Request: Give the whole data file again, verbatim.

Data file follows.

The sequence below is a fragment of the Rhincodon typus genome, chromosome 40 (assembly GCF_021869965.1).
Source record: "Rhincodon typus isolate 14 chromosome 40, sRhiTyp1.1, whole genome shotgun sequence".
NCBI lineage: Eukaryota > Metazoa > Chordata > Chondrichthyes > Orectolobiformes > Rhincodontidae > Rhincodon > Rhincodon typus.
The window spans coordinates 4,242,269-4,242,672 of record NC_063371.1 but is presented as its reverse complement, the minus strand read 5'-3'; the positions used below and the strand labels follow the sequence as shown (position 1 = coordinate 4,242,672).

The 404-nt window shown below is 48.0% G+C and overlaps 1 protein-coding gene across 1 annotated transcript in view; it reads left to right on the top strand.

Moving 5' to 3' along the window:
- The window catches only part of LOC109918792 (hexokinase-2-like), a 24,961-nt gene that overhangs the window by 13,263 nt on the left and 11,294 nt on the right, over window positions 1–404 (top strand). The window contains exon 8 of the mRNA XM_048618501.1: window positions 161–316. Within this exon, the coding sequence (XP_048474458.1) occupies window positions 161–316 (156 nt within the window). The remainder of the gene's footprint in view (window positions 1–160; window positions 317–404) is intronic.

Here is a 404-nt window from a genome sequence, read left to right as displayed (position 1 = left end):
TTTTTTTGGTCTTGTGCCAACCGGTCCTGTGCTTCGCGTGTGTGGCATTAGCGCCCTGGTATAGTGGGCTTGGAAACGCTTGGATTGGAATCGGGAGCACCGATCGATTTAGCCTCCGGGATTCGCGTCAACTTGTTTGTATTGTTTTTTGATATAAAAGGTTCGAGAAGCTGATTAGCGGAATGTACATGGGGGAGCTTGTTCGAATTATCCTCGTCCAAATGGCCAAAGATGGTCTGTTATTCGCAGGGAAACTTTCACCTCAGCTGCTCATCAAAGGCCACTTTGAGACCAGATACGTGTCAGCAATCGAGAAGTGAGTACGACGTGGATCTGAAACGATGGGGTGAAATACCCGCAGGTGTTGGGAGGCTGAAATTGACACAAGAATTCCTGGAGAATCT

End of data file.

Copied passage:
The sequence below is a fragment of the Rhincodon typus genome, chromosome 40 (assembly GCF_021869965.1).
Source record: "Rhincodon typus isolate 14 chromosome 40, sRhiTyp1.1, whole genome shotgun sequence".
NCBI lineage: Eukaryota > Metazoa > Chordata > Chondrichthyes > Orectolobiformes > Rhincodontidae > Rhincodon > Rhincodon typus.
The window spans coordinates 4,242,269-4,242,672 of record NC_063371.1 but is presented as its reverse complement, the minus strand read 5'-3'; the positions used below and the strand labels follow the sequence as shown (position 1 = coordinate 4,242,672).

The 404-nt window shown below is 48.0% G+C and overlaps 1 protein-coding gene across 1 annotated transcript in view; it reads left to right on the top strand.

Moving 5' to 3' along the window:
- The window catches only part of LOC109918792 (hexokinase-2-like), a 24,961-nt gene that overhangs the window by 13,263 nt on the left and 11,294 nt on the right, over window positions 1–404 (top strand). The window contains exon 8 of the mRNA XM_048618501.1: window positions 161–316. Within this exon, the coding sequence (XP_048474458.1) occupies window positions 161–316 (156 nt within the window). The remainder of the gene's footprint in view (window positions 1–160; window positions 317–404) is intronic.

Here is a 404-nt window from a genome sequence, read left to right as displayed (position 1 = left end):
TTTTTTTGGTCTTGTGCCAACCGGTCCTGTGCTTCGCGTGTGTGGCATTAGCGCCCTGGTATAGTGGGCTTGGAAACGCTTGGATTGGAATCGGGAGCACCGATCGATTTAGCCTCCGGGATTCGCGTCAACTTGTTTGTATTGTTTTTTGATATAAAAGGTTCGAGAAGCTGATTAGCGGAATGTACATGGGGGAGCTTGTTCGAATTATCCTCGTCCAAATGGCCAAAGATGGTCTGTTATTCGCAGGGAAACTTTCACCTCAGCTGCTCATCAAAGGCCACTTTGAGACCAGATACGTGTCAGCAATCGAGAAGTGAGTACGACGTGGATCTGAAACGATGGGGTGAAATACCCGCAGGTGTTGGGAGGCTGAAATTGACACAAGAATTCCTGGAGAATCT